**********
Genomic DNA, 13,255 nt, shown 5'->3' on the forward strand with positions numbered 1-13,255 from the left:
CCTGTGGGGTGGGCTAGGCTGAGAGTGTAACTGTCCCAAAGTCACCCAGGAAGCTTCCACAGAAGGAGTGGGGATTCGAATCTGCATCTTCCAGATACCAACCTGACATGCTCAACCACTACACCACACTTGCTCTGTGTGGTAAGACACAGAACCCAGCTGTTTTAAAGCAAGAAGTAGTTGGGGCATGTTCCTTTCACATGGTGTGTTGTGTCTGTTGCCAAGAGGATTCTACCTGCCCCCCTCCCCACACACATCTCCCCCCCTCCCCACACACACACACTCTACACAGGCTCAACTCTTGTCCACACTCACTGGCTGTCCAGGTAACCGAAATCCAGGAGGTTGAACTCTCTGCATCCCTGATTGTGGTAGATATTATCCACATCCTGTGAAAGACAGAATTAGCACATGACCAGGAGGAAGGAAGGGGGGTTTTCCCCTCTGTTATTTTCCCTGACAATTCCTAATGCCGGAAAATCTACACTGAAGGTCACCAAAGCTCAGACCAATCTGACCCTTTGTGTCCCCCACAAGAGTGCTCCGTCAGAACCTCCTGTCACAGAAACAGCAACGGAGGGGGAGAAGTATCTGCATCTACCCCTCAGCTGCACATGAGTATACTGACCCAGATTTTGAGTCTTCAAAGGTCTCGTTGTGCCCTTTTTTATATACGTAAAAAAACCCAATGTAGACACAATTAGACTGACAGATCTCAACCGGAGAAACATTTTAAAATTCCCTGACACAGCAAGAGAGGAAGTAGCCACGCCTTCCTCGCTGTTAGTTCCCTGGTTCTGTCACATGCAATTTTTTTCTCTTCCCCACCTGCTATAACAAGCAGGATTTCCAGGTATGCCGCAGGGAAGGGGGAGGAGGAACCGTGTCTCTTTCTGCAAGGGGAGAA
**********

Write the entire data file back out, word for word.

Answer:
Genomic DNA, 13,255 nt, shown 5'->3' on the forward strand with positions numbered 1-13,255 from the left:
CCTGTGGGGTGGGCTAGGCTGAGAGTGTAACTGTCCCAAAGTCACCCAGGAAGCTTCCACAGAAGGAGTGGGGATTCGAATCTGCATCTTCCAGATACCAACCTGACATGCTCAACCACTACACCACACTTGCTCTGTGTGGTAAGACACAGAACCCAGCTGTTTTAAAGCAAGAAGTAGTTGGGGCATGTTCCTTTCACATGGTGTGTTGTGTCTGTTGCCAAGAGGATTCTACCTGCCCCCCTCCCCACACACATCTCCCCCCCTCCCCACACACACACACTCTACACAGGCTCAACTCTTGTCCACACTCACTGGCTGTCCAGGTAACCGAAATCCAGGAGGTTGAACTCTCTGCATCCCTGATTGTGGTAGATATTATCCACATCCTGTGAAAGACAGAATTAGCACATGACCAGGAGGAAGGAAGGGGGGTTTTCCCCTCTGTTATTTTCCCTGACAATTCCTAATGCCGGAAAATCTACACTGAAGGTCACCAAAGCTCAGACCAATCTGACCCTTTGTGTCCCCCACAAGAGTGCTCCGTCAGAACCTCCTGTCACAGAAACAGCAACGGAGGGGGAGAAGTATCTGCATCTACCCCTCAGCTGCACATGAGTATACTGACCCAGATTTTGAGTCTTCAAAGGTCTCGTTGTGCCCTTTTTTATATACGTAAAAAAACCCAATGTAGACACAATTAGACTGACAGATCTCAACCGGAGAAACATTTTAAAATTCCCTGACACAGCAAGAGAGGAAGTAGCCACGCCTTCCTCGCTGTTAGTTCCCTGGTTCTGTCACATGCAATTTTTTTCTCTTCCCCACCTGCTATAACAAGCAGGATTTCCAGGTATGCCGCAGGGAAGGGGGAGGAGGAACCGTGTCTCTTTCTGCAAGGGGAGAA